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Re: Does WCAG allow AT to be used to meet the SC?

From: Gregg Vanderheiden <gv@trace.wisc.edu>
Date: Mon, 25 Jun 2012 00:34:52 -0500
To: "Bailey, Bruce" <Bailey@Access-Board.gov>
Cc: GLWAI Guidelines WG org <w3c-wai-gl@w3.org>
Message-id: <17A9AE23-2D9B-4E7F-99EE-14509BB4A6BB@trace.wisc.edu>

Hi Bruce 
See below. marked GV:  

Gregg
--------------------------------------------------------
Gregg Vanderheiden Ph.D.



On Jun 22, 2012, at 6:46 AM, Bailey, Bruce wrote:

>> In the meantime one COULD argue that AT can be assumed to meet it [1.4.3 Contrast (minimum)].
> 
> This is why I characterized my argument as a reductio ad absurdum.  IMHO it is the peak of hypocrisy for the WG to countenance such an assertion.  If a site author put forth such an claim (with regard to their poor contrast site) they would be met with derision.

GV:  Bruce I think you are missing a key aspect of WCAG

1) The whole WCAG is based on outcome rather than process.   This allows the WCAG to be able to stay relevant as technologies change. What may have to be done by authors today, may be automatically (or on user request) done by browsers or assistive technologies in the future. As a result assistive technologies (and access features in mainstream user agents)  can be used to meet any of the success criteria.

2) Assistive technologies can only be used however when there is accessibility support. This means that whatever technique you are relying on is supported by the assistive technology(s)  (and access features in mainstream user agents)  that users have. If the users of your site will not reasonably have those technologies then that approach should not be used. You will find notes in our understanding document that discuss the fact that what you can rely on in a companies intranet may be different than what you can rely on users having in the open Web for example.

If the users who need high contrast can not reasonably be assumed to have any assistive technology, then one should not rely on them having assistive technology in order to meet the success criterion.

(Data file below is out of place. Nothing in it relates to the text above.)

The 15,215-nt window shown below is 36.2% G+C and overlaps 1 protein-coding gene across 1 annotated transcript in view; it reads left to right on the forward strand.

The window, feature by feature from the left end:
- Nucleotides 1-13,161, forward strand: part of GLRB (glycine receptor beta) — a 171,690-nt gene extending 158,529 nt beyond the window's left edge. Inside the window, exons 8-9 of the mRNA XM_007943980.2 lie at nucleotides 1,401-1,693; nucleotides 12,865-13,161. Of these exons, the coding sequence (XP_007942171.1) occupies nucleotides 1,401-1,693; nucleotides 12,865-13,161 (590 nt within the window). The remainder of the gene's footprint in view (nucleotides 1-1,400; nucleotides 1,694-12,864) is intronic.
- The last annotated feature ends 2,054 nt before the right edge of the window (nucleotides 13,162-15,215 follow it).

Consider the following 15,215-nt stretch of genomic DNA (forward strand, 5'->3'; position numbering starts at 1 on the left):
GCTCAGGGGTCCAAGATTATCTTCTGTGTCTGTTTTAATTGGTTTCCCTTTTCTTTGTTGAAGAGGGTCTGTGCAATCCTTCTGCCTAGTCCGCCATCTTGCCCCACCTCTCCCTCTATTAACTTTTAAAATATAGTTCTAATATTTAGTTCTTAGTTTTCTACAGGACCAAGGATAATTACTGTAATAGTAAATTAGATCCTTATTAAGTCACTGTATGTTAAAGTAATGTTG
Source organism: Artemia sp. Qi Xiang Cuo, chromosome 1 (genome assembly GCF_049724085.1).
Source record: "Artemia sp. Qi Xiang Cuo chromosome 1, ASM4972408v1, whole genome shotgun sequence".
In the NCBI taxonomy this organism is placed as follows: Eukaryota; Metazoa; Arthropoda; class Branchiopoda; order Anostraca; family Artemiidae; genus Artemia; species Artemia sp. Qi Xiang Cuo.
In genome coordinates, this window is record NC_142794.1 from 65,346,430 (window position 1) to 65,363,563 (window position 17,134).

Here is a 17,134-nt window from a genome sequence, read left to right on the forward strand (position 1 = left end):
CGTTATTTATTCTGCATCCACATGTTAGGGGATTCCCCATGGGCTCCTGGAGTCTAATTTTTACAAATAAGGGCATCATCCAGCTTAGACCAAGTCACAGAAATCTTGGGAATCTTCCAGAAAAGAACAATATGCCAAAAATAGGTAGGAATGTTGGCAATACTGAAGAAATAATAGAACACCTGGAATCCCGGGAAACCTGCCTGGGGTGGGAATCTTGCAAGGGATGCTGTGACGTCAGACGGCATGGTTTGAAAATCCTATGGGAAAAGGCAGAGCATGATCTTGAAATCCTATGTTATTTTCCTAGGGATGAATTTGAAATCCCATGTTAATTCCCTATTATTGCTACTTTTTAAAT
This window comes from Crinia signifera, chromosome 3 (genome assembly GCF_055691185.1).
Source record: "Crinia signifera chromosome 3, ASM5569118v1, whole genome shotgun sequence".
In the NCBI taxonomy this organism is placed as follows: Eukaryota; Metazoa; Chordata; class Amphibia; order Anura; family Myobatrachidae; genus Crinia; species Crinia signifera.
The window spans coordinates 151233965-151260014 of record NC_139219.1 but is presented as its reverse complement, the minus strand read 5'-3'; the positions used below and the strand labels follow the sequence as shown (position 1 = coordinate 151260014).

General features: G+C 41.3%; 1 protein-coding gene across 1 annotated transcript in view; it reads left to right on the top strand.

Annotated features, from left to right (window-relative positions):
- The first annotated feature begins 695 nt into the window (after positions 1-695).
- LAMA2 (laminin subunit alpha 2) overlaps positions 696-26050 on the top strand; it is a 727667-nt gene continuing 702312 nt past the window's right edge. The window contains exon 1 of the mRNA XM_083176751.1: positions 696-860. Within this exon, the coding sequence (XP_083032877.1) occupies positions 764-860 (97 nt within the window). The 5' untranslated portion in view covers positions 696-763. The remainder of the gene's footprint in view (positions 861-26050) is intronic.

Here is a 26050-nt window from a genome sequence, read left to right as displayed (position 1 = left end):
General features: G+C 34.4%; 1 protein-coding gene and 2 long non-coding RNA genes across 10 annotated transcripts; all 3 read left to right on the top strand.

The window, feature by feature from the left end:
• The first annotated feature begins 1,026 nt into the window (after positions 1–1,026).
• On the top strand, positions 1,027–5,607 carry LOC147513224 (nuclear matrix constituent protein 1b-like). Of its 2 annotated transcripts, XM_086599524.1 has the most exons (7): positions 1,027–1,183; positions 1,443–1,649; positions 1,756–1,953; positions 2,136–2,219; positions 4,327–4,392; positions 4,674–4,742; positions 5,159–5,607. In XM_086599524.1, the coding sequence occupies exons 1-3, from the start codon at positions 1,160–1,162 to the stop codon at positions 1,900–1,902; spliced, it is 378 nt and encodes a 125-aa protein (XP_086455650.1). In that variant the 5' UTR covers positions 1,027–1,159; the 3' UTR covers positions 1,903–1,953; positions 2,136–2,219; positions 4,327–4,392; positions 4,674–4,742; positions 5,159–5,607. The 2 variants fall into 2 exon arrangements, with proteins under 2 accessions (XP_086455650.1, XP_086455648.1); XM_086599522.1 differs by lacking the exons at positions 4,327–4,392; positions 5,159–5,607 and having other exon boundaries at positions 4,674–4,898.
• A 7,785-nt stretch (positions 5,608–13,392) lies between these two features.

In creating WCAG we stated that accessibility support required that the technique being considered the supported by users AT. But we did not specify who the users were. This move beyond defining what constitutes accessibility and into the range of each how far-reaching the application should be. That is, it would reach into the regulatory realm.

As noted above, the problem you have with 1.4.3 only exists if it was considered a valid assumption that everyone who needs high contrast would have assistive technology that could do this. Today I would not be a viable assumption. However, if that capability built into every browser, then it clearly would be. (This is of course a nontrivial problem for images and text but it should be solvable without too much effort.) When (and only when) this occurs, there should no longer be a requirement on authors to worry about this item.

That is how it should be. That is how WCAG closely is designed to work.

> 
> I will skip over the other stuff an just focus on the most obvious point:  1.4.3 Contrast (minimum) and 1.4.4 Resize text are structured the same and can be mitigated with the same type of assistive technology (screen magnification, which has been available for 20 years) but 1.4.4 has the explicit phrase "without assistive technology".  I contend that this constraint is implicit with all the other SC, but, for the moment, please let us consider this just in the context of 1.4.3.

GV:   see above.
> 
> If your position on this correct (that one can reasonably assume the presence of AT to meet 1.4.3 Contrast (minimum)), I have a couple questions for you that I don't think you can provide good answers for:
> 
> Why did we include the contrast provisions?  They were highly contentions and we spent a great of time of them.  All of which would have been obviously moot with the observation that AT solved the problem.

GV:   I don't understand your question. The reason we included contrast is because it's very important. And as you can see from about it is not at all moot.
> 
> If AT can be used to satisfy SC, why do we not have *any* sufficient technique examples of this?

GV:   We don't have any sufficient techniques involving AT listed for contrast because they would not always be sufficient. They would only be sufficient in certain circumstances.

GV:   We do have examples of sufficient techniques involving access features built into user agents. For example we list zoom feature in browsers as being sufficient for the success criterion related to text size.  We don't list one for contrast because there is not an assistive technology or access feature in browsers that can handle this that one could assume that all users who needed it have.


>  As you note, 1.4.3 can be particularly constraining for authors, so why in particular do we not have an AT-oriented sufficient technique for this SC?  

GV:  see just above

> We have been developing sufficient techniques for a while, so what possible explanation is there for this rather obvious omission other than the WG does not think add-on AT can be relied upon?

GV:  see above



 Is this clearer now?

Gregg

> 
> 




Received on Monday, 25 June 2012 05:35:25 GMT

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